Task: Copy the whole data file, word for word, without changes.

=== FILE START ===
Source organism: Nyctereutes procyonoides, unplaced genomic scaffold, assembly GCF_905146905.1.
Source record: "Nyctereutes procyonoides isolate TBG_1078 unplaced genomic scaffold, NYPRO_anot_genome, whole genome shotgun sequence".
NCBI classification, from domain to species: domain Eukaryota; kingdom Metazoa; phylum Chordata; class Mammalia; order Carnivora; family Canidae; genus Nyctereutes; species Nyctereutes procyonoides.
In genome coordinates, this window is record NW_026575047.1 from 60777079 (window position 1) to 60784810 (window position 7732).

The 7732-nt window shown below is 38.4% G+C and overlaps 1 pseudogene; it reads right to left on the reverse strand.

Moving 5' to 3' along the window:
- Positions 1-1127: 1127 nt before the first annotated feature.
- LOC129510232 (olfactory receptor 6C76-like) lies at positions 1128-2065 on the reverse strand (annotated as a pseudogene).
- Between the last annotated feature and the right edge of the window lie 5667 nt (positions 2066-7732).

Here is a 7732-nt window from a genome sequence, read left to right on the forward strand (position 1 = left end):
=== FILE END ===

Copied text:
Source organism: Nyctereutes procyonoides, unplaced genomic scaffold, assembly GCF_905146905.1.
Source record: "Nyctereutes procyonoides isolate TBG_1078 unplaced genomic scaffold, NYPRO_anot_genome, whole genome shotgun sequence".
NCBI classification, from domain to species: domain Eukaryota; kingdom Metazoa; phylum Chordata; class Mammalia; order Carnivora; family Canidae; genus Nyctereutes; species Nyctereutes procyonoides.
In genome coordinates, this window is record NW_026575047.1 from 60777079 (window position 1) to 60784810 (window position 7732).

The 7732-nt window shown below is 38.4% G+C and overlaps 1 pseudogene; it reads right to left on the reverse strand.

Moving 5' to 3' along the window:
- Positions 1-1127: 1127 nt before the first annotated feature.
- LOC129510232 (olfactory receptor 6C76-like) lies at positions 1128-2065 on the reverse strand (annotated as a pseudogene).
- Between the last annotated feature and the right edge of the window lie 5667 nt (positions 2066-7732).

Here is a 7732-nt window from a genome sequence, read left to right on the forward strand (position 1 = left end):